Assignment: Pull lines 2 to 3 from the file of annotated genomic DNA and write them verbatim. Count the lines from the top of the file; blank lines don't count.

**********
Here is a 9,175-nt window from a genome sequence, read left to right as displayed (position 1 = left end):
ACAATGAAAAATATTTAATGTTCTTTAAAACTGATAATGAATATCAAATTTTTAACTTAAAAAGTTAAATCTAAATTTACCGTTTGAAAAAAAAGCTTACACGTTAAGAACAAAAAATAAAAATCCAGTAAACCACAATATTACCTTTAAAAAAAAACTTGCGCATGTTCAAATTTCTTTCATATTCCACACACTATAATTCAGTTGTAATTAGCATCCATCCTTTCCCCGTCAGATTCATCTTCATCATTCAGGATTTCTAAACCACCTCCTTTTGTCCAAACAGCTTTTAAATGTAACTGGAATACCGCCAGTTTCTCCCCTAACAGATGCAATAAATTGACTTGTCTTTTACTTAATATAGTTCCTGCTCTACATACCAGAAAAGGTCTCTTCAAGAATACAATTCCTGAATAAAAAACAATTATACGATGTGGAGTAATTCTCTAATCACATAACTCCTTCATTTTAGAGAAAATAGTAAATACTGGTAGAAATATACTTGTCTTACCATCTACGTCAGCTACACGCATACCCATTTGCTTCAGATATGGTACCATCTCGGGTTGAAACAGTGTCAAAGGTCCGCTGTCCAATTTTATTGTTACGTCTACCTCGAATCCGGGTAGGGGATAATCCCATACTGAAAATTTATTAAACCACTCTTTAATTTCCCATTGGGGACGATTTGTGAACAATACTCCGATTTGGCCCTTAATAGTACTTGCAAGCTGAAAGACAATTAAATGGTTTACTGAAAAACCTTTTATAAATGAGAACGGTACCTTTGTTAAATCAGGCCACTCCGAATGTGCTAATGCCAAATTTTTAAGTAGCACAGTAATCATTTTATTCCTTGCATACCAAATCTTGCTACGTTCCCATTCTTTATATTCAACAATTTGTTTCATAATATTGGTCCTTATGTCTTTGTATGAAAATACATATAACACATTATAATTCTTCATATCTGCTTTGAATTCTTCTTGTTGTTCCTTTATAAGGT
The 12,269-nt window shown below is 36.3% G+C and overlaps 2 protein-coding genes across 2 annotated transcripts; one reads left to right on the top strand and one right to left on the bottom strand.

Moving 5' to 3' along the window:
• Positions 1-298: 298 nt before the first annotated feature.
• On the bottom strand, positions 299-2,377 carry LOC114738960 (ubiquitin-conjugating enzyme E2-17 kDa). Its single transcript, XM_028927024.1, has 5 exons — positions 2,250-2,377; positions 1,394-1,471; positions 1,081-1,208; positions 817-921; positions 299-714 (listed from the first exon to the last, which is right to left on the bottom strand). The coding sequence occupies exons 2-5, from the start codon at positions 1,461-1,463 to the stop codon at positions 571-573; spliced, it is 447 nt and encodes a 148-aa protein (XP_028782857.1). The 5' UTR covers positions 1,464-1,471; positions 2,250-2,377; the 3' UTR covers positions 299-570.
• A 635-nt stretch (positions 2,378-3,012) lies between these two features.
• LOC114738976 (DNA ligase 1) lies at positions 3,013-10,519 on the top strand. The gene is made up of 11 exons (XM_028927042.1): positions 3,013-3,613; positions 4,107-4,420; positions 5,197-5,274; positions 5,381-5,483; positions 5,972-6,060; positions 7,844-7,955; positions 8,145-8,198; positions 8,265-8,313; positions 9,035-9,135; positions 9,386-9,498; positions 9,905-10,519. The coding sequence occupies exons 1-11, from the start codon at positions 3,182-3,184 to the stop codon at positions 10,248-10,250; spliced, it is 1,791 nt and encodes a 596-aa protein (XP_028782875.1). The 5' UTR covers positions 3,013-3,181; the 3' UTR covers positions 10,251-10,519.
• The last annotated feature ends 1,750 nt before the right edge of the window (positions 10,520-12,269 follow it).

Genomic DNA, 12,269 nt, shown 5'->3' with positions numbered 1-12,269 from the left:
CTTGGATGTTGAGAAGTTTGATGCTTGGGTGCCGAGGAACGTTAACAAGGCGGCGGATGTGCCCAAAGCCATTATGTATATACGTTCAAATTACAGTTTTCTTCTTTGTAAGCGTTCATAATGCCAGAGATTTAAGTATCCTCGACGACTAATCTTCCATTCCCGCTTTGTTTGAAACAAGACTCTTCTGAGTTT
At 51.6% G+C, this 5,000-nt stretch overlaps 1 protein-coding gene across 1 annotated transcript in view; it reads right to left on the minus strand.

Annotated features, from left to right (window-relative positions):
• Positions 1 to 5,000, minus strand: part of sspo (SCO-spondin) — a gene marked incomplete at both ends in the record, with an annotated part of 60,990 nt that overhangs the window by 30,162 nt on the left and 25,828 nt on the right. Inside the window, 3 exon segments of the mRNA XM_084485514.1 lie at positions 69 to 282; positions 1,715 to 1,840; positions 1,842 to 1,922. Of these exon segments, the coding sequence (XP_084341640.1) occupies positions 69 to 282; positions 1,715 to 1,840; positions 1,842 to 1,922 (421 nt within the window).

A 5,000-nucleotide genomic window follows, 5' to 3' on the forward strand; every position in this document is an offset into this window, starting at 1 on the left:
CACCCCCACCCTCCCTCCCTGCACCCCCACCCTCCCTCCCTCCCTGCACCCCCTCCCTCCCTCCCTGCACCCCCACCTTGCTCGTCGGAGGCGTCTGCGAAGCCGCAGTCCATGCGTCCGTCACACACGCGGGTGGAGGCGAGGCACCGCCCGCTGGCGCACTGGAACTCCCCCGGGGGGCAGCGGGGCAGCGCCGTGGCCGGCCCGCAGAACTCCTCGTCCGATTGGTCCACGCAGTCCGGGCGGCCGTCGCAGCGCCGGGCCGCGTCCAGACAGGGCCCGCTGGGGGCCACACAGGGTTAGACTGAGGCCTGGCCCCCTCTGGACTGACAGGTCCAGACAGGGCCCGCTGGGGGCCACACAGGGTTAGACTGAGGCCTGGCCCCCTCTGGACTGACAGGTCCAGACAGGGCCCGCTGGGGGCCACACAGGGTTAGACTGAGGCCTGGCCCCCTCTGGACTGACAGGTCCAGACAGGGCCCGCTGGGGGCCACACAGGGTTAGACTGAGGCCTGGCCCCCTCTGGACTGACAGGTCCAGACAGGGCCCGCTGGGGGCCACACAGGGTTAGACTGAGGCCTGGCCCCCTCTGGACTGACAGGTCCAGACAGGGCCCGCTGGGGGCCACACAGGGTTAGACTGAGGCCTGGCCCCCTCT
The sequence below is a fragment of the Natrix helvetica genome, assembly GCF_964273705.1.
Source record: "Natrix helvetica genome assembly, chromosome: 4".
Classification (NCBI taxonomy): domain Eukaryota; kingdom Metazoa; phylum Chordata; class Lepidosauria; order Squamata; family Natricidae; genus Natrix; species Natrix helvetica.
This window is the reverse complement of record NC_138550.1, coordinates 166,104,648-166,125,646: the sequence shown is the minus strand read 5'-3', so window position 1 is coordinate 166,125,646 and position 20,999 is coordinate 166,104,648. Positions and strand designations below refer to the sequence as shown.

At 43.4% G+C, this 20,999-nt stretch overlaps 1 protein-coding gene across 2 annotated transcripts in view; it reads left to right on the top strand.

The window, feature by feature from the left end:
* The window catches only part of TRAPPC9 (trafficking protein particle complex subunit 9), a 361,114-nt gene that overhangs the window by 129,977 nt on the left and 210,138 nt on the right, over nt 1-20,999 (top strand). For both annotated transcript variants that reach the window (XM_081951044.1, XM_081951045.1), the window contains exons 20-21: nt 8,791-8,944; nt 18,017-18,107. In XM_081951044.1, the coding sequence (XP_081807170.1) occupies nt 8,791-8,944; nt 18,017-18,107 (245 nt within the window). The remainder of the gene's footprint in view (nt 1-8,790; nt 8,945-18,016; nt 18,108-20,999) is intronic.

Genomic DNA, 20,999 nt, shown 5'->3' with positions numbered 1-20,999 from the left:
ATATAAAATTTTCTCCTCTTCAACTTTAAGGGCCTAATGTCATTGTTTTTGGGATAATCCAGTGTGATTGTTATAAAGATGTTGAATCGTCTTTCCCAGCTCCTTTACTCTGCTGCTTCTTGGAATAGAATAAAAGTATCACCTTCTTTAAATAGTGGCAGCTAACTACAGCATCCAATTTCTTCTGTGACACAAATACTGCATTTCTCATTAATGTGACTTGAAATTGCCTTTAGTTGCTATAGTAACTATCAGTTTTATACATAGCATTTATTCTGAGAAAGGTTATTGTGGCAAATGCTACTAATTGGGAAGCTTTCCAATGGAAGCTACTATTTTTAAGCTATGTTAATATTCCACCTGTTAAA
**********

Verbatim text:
ACAATGAAAAATATTTAATGTTCTTTAAAACTGATAATGAATATCAAATTTTTAACTTAAAAAGTTAAATCTAAATTTACCGTTTGAAAAAAAAGCTTACACGTTAAGAACAAAAAATAAAAATCCAGTAAACCACAATATTACCTTTAAAAAAAAACTTGCGCATGTTCAAATTTCTTTCATATTCCACACACTATAATTCAGTTGTAATTAGCATCCATCCTTTCCCCGTCAGATTCATCTTCATCATTCAGGATTTCTAAACCACCTCCTTTTGTCCAAACAGCTTTTAAATGTAACTGGAATACCGCCAGTTTCTCCCCTAACAGATGCAATAAATTGACTTGTCTTTTACTTAATATAGTTCCTGCTCTACATACCAGAAAAGGTCTCTTCAAGAATACAATTCCTGAATAAAAAACAATTATACGATGTGGAGTAATTCTCTAATCACATAACTCCTTCATTTTAGAGAAAATAGTAAATACTGGTAGAAATATACTTGTCTTACCATCTACGTCAGCTACACGCATACCCATTTGCTTCAGATATGGTACCATCTCGGGTTGAAACAGTGTCAAAGGTCCGCTGTCCAATTTTATTGTTACGTCTACCTCGAATCCGGGTAGGGGATAATCCCATACTGAAAATTTATTAAACCACTCTTTAATTTCCCATTGGGGACGATTTGTGAACAATACTCCGATTTGGCCCTTAATAGTACTTGCAAGCTGAAAGACAATTAAATGGTTTACTGAAAAACCTTTTATAAATGAGAACGGTACCTTTGTTAAATCAGGCCACTCCGAATGTGCTAATGCCAAATTTTTAAGTAGCACAGTAATCATTTTATTCCTTGCATACCAAATCTTGCTACGTTCCCATTCTTTATATTCAACAATTTGTTTCATAATATTGGTCCTTATGTCTTTGTATGAAAATACATATAACACATTATAATTCTTCATATCTGCTTTGAATTCTTCTTGTTGTTCCTTTATAAGGT
The 12,269-nt window shown below is 36.3% G+C and overlaps 2 protein-coding genes across 2 annotated transcripts; one reads left to right on the top strand and one right to left on the bottom strand.